They have to be theoretically sound and evidence-based. They have to be engaging and motivating to use, and they have to be reliable (don’t crash or have errors). For me to use an app, it has to be flexible as well. I don’t always want to do an activity exactly as it’s been laid out, so I want an app that can be adjusted or used outside the box too. I design our Tactus Therapy apps to be both flexible for professional use, and straightforward for home use. I think apps also need to be well designed to be easy to operate, free of visual clutter, and accessible to our clients (which also includes cost).
Tactus Therapy has apps for so many areas of medical speech-language pathology. What are some of the areas of speech that you believe have been most impacted by the availability of technology and apps?
When you talk about apps for speech therapy, most people think of AAC apps, or apps that help someone communicate. These are very powerful, and have really leveled the playing field for people who didn’t have access to dedicated AAC devices. However, my focus has always been on apps for therapy, and more specifically, aphasia therapy. The research evidence is mounting that aphasia therapy can effectively be delivered via computer software, and we know that intensive therapy is more effective than just a few times a week. Apps give stroke and brain injury survivors a way to get more repetitions and greater intensity in their rehab without leaving home. And one of my favorite things about apps is the independence it gives our clients – they choose when to practice, for how long, and how much assistance they want from the app. They take control of their therapy, rather than being dependent on others.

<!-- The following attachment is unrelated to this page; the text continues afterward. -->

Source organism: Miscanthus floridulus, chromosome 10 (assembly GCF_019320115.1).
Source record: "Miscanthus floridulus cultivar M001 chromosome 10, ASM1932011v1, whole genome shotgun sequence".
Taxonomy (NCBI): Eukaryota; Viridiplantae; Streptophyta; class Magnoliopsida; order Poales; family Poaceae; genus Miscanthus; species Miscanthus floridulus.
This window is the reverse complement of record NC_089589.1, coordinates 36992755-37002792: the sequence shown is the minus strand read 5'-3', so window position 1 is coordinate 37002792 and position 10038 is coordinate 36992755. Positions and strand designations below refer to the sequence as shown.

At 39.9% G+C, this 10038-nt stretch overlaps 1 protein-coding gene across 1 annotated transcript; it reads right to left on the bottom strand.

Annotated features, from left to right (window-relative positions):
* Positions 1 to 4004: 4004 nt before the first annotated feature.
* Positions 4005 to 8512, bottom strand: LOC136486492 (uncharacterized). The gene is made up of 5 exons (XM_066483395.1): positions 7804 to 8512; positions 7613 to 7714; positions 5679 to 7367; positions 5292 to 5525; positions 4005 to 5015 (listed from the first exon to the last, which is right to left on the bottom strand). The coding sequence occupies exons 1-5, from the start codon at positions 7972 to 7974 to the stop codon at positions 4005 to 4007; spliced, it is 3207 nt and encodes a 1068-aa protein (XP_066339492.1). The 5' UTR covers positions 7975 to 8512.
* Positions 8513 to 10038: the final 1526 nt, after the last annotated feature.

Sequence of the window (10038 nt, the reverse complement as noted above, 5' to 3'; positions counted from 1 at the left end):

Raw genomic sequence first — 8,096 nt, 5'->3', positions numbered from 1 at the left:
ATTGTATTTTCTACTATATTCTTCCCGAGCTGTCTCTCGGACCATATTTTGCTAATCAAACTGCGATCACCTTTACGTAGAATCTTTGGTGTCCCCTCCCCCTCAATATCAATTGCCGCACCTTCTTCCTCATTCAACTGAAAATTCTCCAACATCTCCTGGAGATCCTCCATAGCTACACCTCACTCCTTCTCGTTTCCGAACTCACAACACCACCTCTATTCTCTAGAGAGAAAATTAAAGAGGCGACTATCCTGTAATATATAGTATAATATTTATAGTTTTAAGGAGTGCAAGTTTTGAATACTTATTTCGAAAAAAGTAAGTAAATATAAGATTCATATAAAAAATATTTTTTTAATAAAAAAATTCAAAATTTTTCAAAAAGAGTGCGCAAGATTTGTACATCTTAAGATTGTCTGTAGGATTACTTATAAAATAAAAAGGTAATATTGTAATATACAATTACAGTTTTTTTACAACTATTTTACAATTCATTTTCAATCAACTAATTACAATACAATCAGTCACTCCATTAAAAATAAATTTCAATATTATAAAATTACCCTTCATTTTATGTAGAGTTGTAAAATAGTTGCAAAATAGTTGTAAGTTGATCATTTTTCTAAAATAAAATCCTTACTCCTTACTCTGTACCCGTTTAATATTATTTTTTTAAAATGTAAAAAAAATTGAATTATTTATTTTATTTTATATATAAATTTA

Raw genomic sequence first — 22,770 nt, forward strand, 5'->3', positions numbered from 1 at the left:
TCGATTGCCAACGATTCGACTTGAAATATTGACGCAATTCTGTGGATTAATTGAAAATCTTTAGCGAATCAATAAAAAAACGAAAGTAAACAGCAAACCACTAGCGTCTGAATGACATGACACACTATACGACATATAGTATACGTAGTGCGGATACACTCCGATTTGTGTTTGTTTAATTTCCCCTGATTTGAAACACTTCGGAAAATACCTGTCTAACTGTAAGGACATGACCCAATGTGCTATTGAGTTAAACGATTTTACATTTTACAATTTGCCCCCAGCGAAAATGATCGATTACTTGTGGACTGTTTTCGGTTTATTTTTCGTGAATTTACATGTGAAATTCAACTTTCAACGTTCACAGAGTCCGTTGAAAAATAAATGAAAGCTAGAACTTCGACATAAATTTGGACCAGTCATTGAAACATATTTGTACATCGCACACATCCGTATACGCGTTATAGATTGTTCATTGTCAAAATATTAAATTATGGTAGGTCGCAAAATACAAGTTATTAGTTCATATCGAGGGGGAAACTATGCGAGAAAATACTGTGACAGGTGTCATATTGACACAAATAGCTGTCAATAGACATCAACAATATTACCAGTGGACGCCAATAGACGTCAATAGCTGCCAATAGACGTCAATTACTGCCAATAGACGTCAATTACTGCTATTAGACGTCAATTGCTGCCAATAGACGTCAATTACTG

What is your advice for medical SLPs who are not using technology but are interested in beginning to implement it in their sessions?
Do it! Just start. There are so many built-in apps that have huge value for therapy and communication assistance: maps, notes, photos, calendar, videos, the entire web! Then find some good apps for therapy for your populations. I wrote a guide called “Getting Started with Apps in Speech Therapy” a few years back that is available on my website as blog posts or an e-book. I’ve also created a list of apps that I find most valuable, along with my own. Once you see how technology can reduce your prep time and motivate your clients, you won’t want to do treatment without it. I’ve come up with a framework for using technology in aphasia therapy for 3 important purposes: to Communicate, to Connect, and to Improve.
What is your advice for SLP graduate students?
Grad school was probably one of the best and worst times in my life. Find your comrades who will help you get through the enormous stresses, and come to terms with the fact that you will not feel like you know what you’re doing for at least 5 years. Find your passion and a mentor – those will help you get through all the administrative struggles of the job. Never stop learning as our field is ever-changing, and please, take care of yourself. You can’t pour from an empty cup, so budget for vacations, take time to cultivate interest and relationships outside of work, and try your best to leave work at work.